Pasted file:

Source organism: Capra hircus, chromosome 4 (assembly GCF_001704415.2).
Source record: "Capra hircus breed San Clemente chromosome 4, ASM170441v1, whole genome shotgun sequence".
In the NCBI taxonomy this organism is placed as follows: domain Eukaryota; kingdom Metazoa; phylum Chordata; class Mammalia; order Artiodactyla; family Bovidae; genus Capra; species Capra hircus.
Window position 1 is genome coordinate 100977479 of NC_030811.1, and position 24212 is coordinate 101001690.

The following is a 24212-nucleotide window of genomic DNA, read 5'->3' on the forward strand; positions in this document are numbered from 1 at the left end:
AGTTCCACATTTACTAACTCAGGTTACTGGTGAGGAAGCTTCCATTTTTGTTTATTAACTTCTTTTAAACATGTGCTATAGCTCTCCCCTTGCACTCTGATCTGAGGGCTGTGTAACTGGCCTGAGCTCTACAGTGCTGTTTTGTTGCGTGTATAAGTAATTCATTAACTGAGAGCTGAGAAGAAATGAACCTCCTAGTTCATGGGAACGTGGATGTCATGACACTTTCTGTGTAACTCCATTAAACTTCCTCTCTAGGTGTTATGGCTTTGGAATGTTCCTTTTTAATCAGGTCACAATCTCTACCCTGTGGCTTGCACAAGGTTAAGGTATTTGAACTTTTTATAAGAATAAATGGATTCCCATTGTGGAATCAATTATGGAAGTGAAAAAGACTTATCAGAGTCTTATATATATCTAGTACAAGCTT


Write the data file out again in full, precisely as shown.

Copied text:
Source organism: Capra hircus, chromosome 4 (assembly GCF_001704415.2).
Source record: "Capra hircus breed San Clemente chromosome 4, ASM170441v1, whole genome shotgun sequence".
In the NCBI taxonomy this organism is placed as follows: domain Eukaryota; kingdom Metazoa; phylum Chordata; class Mammalia; order Artiodactyla; family Bovidae; genus Capra; species Capra hircus.
Window position 1 is genome coordinate 100977479 of NC_030811.1, and position 24212 is coordinate 101001690.

The following is a 24212-nucleotide window of genomic DNA, read 5'->3' on the forward strand; positions in this document are numbered from 1 at the left end:
AGTTCCACATTTACTAACTCAGGTTACTGGTGAGGAAGCTTCCATTTTTGTTTATTAACTTCTTTTAAACATGTGCTATAGCTCTCCCCTTGCACTCTGATCTGAGGGCTGTGTAACTGGCCTGAGCTCTACAGTGCTGTTTTGTTGCGTGTATAAGTAATTCATTAACTGAGAGCTGAGAAGAAATGAACCTCCTAGTTCATGGGAACGTGGATGTCATGACACTTTCTGTGTAACTCCATTAAACTTCCTCTCTAGGTGTTATGGCTTTGGAATGTTCCTTTTTAATCAGGTCACAATCTCTACCCTGTGGCTTGCACAAGGTTAAGGTATTTGAACTTTTTATAAGAATAAATGGATTCCCATTGTGGAATCAATTATGGAAGTGAAAAAGACTTATCAGAGTCTTATATATATCTAGTACAAGCTT